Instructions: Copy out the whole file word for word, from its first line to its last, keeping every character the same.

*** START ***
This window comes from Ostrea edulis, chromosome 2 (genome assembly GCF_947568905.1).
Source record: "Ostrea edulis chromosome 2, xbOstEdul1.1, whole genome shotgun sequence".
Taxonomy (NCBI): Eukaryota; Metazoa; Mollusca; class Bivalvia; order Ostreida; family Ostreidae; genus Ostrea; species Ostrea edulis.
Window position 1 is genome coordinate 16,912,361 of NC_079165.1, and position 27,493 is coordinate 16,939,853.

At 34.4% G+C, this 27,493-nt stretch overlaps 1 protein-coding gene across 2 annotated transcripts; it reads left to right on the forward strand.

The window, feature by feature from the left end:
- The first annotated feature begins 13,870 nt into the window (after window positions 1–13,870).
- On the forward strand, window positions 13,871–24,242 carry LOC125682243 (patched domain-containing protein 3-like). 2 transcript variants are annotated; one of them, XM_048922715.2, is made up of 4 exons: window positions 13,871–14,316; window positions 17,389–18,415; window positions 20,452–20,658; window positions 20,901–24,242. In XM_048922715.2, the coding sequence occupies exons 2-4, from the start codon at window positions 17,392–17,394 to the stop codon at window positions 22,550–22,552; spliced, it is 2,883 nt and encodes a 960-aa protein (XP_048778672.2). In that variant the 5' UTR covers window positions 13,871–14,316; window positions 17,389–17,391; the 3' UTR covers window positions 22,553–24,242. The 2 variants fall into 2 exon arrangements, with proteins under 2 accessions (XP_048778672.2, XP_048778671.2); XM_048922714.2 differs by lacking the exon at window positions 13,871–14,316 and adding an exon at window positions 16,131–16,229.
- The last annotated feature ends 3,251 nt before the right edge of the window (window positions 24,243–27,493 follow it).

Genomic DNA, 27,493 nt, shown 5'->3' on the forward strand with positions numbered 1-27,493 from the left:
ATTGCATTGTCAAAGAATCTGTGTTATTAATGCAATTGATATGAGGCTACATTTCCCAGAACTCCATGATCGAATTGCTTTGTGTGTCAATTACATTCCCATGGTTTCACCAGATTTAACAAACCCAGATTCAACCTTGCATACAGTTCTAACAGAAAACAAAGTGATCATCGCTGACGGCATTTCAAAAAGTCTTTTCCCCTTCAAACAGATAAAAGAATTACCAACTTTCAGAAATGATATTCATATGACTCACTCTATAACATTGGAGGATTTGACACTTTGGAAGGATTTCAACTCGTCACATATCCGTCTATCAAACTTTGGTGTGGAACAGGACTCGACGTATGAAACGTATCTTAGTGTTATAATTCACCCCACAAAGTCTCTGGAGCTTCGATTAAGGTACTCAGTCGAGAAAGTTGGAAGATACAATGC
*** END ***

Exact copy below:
This window comes from Ostrea edulis, chromosome 2 (genome assembly GCF_947568905.1).
Source record: "Ostrea edulis chromosome 2, xbOstEdul1.1, whole genome shotgun sequence".
Taxonomy (NCBI): Eukaryota; Metazoa; Mollusca; class Bivalvia; order Ostreida; family Ostreidae; genus Ostrea; species Ostrea edulis.
Window position 1 is genome coordinate 16,912,361 of NC_079165.1, and position 27,493 is coordinate 16,939,853.

At 34.4% G+C, this 27,493-nt stretch overlaps 1 protein-coding gene across 2 annotated transcripts; it reads left to right on the forward strand.

The window, feature by feature from the left end:
- The first annotated feature begins 13,870 nt into the window (after window positions 1–13,870).
- On the forward strand, window positions 13,871–24,242 carry LOC125682243 (patched domain-containing protein 3-like). 2 transcript variants are annotated; one of them, XM_048922715.2, is made up of 4 exons: window positions 13,871–14,316; window positions 17,389–18,415; window positions 20,452–20,658; window positions 20,901–24,242. In XM_048922715.2, the coding sequence occupies exons 2-4, from the start codon at window positions 17,392–17,394 to the stop codon at window positions 22,550–22,552; spliced, it is 2,883 nt and encodes a 960-aa protein (XP_048778672.2). In that variant the 5' UTR covers window positions 13,871–14,316; window positions 17,389–17,391; the 3' UTR covers window positions 22,553–24,242. The 2 variants fall into 2 exon arrangements, with proteins under 2 accessions (XP_048778672.2, XP_048778671.2); XM_048922714.2 differs by lacking the exon at window positions 13,871–14,316 and adding an exon at window positions 16,131–16,229.
- The last annotated feature ends 3,251 nt before the right edge of the window (window positions 24,243–27,493 follow it).

Genomic DNA, 27,493 nt, shown 5'->3' on the forward strand with positions numbered 1-27,493 from the left:
ATTGCATTGTCAAAGAATCTGTGTTATTAATGCAATTGATATGAGGCTACATTTCCCAGAACTCCATGATCGAATTGCTTTGTGTGTCAATTACATTCCCATGGTTTCACCAGATTTAACAAACCCAGATTCAACCTTGCATACAGTTCTAACAGAAAACAAAGTGATCATCGCTGACGGCATTTCAAAAAGTCTTTTCCCCTTCAAACAGATAAAAGAATTACCAACTTTCAGAAATGATATTCATATGACTCACTCTATAACATTGGAGGATTTGACACTTTGGAAGGATTTCAACTCGTCACATATCCGTCTATCAAACTTTGGTGTGGAACAGGACTCGACGTATGAAACGTATCTTAGTGTTATAATTCACCCCACAAAGTCTCTGGAGCTTCGATTAAGGTACTCAGTCGAGAAAGTTGGAAGATACAATGC